Despite the considerable headwinds that COVID-19 has created for the U.S. health care system, there are still a few sectors in which investment remains strong.
Those areas include telehealth, behavioral health and artificial intelligence. Each has had steady backing since President Donald Trump declared a public health emergency in mid-March, according to a new report from the law firm Foley & Lardner.
While at-home care was not explicitly identified as one of the hottest investment targets in the report, home-based care agencies building out their operations could benefit by leaning into the aforementioned opportunities during the COVID-19 crisis, Chris Donovan, a partner at Foley & Lardner, told Home Health Care News.
Mental and behavioral health
Amid the public health emergency, many home health agencies have already started refocusing their operations to prioritize mental health issues.
Take AccentCare and Elara Caring, for instance. Both have been vamping up their mental health care plans due to COVID-19, they recently told HHCN.
“We are already dealing with patients who, for the most part, are homebound oftentimes due to other functional disabilities,” Dave Davis, chief clinical innovation officer at AccentCare, told HHCN. “There was already a layer of disconnect from their usual activities of daily living and communities. And then on top of this, having further isolation definitely exacerbates depression as well as anxiety.”
Moves by home-based care providers to embrace mental health could be wise from an investment perspective, according to the Foley & Lardner report.
Investment funding for mental and behavioral health startups hit a record high in the first quarter of 2020, according to the report, which is especially notable because of the economic downturn experienced everywhere else.
“While medical care providers are increasing their efforts to combat isolation and loneliness as Americans comply with state ‘“shelter in place’” orders, the mental health and behavioral health sectors are seeing increased investment activity including investment in startups along with established companies,” the report said.
While home-based care providers have started to introduce behavioral health initiatives more recently, many have been using telehealth for years. As such, agencies are no strangers to the benefits of telehealth or the obstacles that come with it.
Those challenges are especially prominent in home health right now. Despite recently loosening restrictions on telehealth in light of the coronavirus, the Centers for Medicare & Medicaid Services (CMS) still does not offer a pathway for providers to be reimbursed for remote visits.
Additionally, telehealth visits do not count toward providers’ LUPA thresholds.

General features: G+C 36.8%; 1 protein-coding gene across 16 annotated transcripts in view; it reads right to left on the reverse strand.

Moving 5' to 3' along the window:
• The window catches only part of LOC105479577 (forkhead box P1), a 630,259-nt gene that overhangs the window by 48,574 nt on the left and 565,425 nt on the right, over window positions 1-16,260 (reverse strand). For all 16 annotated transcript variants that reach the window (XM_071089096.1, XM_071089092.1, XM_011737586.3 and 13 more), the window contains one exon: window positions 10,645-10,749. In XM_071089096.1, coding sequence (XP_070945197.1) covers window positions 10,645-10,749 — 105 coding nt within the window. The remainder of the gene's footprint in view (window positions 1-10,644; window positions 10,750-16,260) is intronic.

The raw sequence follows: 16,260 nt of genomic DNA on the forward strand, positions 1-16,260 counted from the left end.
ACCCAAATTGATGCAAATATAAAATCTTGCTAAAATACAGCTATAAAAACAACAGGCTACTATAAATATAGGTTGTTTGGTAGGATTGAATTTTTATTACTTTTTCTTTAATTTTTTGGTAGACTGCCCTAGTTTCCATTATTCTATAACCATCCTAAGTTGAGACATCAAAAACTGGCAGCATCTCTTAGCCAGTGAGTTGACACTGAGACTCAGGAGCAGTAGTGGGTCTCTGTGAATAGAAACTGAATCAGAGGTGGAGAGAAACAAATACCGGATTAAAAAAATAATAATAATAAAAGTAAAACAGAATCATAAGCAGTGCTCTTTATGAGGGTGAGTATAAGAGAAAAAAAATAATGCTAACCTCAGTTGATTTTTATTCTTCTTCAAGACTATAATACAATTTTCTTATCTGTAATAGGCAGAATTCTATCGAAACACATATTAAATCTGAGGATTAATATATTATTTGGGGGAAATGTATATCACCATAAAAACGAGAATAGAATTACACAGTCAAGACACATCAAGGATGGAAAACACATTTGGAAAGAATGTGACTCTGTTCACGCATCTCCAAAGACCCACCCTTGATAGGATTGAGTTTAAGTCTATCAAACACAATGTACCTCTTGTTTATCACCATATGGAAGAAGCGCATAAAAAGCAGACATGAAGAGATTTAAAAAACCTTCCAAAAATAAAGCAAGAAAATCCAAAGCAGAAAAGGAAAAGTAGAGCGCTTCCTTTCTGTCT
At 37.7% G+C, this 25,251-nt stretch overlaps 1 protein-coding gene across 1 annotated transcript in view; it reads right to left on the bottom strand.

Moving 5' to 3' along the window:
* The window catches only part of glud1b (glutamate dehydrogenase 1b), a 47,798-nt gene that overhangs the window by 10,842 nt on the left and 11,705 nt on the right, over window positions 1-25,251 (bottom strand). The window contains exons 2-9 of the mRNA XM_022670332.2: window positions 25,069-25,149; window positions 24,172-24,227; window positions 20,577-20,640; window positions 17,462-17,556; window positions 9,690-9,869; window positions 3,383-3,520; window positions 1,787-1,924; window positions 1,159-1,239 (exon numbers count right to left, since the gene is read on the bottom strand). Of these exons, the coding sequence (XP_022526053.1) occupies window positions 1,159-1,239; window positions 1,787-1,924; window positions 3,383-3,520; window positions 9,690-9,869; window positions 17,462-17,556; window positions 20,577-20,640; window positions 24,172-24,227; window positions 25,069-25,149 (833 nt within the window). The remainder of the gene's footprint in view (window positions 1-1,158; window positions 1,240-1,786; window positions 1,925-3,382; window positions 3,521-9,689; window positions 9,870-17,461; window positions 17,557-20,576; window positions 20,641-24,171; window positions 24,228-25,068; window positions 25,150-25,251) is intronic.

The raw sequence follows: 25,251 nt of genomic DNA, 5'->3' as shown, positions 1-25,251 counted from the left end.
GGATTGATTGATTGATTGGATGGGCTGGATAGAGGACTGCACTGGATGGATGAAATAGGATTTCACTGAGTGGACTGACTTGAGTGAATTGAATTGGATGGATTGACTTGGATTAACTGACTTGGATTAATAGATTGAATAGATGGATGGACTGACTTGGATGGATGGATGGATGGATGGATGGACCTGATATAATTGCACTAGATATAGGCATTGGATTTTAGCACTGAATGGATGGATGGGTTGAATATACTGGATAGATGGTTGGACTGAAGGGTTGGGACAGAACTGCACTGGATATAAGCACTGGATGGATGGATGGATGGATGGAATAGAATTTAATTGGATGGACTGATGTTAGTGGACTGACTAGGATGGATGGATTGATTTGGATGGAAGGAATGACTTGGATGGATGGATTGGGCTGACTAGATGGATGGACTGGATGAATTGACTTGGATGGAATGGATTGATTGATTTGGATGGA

On one hand, the continued investment in telehealth while home health agencies are unable to monetize it could be a cause for concern among industry stakeholders. But on the other hand, it could also push the pedal further to the floor on telehealth reimbursement advocacy.
On top of that, telemedicine adoption has been accelerated during the COVID-19 crisis, as home health agencies have implemented remote visits when possible as a way to cut down on person-to-person contact and the risk of virus transmission that comes with it.
“I see telemedicine as really having turned the corner, due to both payer and patient acceptance during COVID-19,” Donovan told HHCN. “The convenience, cost savings, safety and flexibility of this modality will be difficult to roll back. Regulators have the same tools to prevent abuse as with in-person treatment … It will [also] have great reach and application in payment and certain diagnostic areas.”
As health care at large is becoming more remote, home health agencies should continue to invest in their telehealth capabilities so they can be ready to provide those services when and if CMS allows them to be reimbursed properly.
“CMS has issued new waivers under its interim rule,” Donovan said. “If [those] waivers stick post-COVID-19, providers that have invested will be at a competitive cost and service advantage. Moreover, if payment is capitated or at-risk under a bundle or value model, the cost saving of remote monitoring and telemedicine will be central cost and outcomes tools in the future.”
While much of it is out of providers’ control, home health agencies don’t want to be left behind as the telehealth wave gets closer to shore.
Artificial intelligence (AI) in health care will likely continue growing despite COVID-19, the Foley and Lardner report predicts. Growth in the AI health care market is expected to reach $6.6 billion by next year.
“AI will be an attractive tool to home health in two areas: payment and treatment,” Donovan said. “AI and machine-learned tools that drive efficient revenue cycle management, coding and diagnosis will drive great efficiency in home health beyond the current dominant software platforms. AI models that provide predictive analytics that limit hospital admission or readmission will drive higher quality outcomes that agencies can use to rationalize higher pricing with commercial payers and referral/discharge sources.”
Many home health providers have already begun partnering with predictive analytics companies, including Nashville, Tennessee-based Medalogix.
The investment world is telling a story about what the future of health care will look like after COVID-19. If they have the capabilities, home health agencies should listen.